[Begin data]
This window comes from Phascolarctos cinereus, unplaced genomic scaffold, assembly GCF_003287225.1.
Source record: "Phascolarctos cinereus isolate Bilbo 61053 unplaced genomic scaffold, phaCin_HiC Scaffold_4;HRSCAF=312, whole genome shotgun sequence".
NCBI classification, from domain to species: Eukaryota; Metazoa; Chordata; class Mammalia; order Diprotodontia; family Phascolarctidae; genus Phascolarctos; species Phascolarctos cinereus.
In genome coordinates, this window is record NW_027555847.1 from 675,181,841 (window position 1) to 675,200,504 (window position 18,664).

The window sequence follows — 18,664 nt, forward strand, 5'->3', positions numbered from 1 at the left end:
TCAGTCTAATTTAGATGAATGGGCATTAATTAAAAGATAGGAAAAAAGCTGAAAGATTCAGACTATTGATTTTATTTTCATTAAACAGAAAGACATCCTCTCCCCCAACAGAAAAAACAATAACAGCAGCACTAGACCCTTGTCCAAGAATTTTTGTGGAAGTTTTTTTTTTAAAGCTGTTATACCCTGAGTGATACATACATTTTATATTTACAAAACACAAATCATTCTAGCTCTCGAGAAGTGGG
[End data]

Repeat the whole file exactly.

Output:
This window comes from Phascolarctos cinereus, unplaced genomic scaffold, assembly GCF_003287225.1.
Source record: "Phascolarctos cinereus isolate Bilbo 61053 unplaced genomic scaffold, phaCin_HiC Scaffold_4;HRSCAF=312, whole genome shotgun sequence".
NCBI classification, from domain to species: Eukaryota; Metazoa; Chordata; class Mammalia; order Diprotodontia; family Phascolarctidae; genus Phascolarctos; species Phascolarctos cinereus.
In genome coordinates, this window is record NW_027555847.1 from 675,181,841 (window position 1) to 675,200,504 (window position 18,664).

The window sequence follows — 18,664 nt, forward strand, 5'->3', positions numbered from 1 at the left end:
TCAGTCTAATTTAGATGAATGGGCATTAATTAAAAGATAGGAAAAAAGCTGAAAGATTCAGACTATTGATTTTATTTTCATTAAACAGAAAGACATCCTCTCCCCCAACAGAAAAAACAATAACAGCAGCACTAGACCCTTGTCCAAGAATTTTTGTGGAAGTTTTTTTTTTAAAGCTGTTATACCCTGAGTGATACATACATTTTATATTTACAAAACACAAATCATTCTAGCTCTCGAGAAGTGGG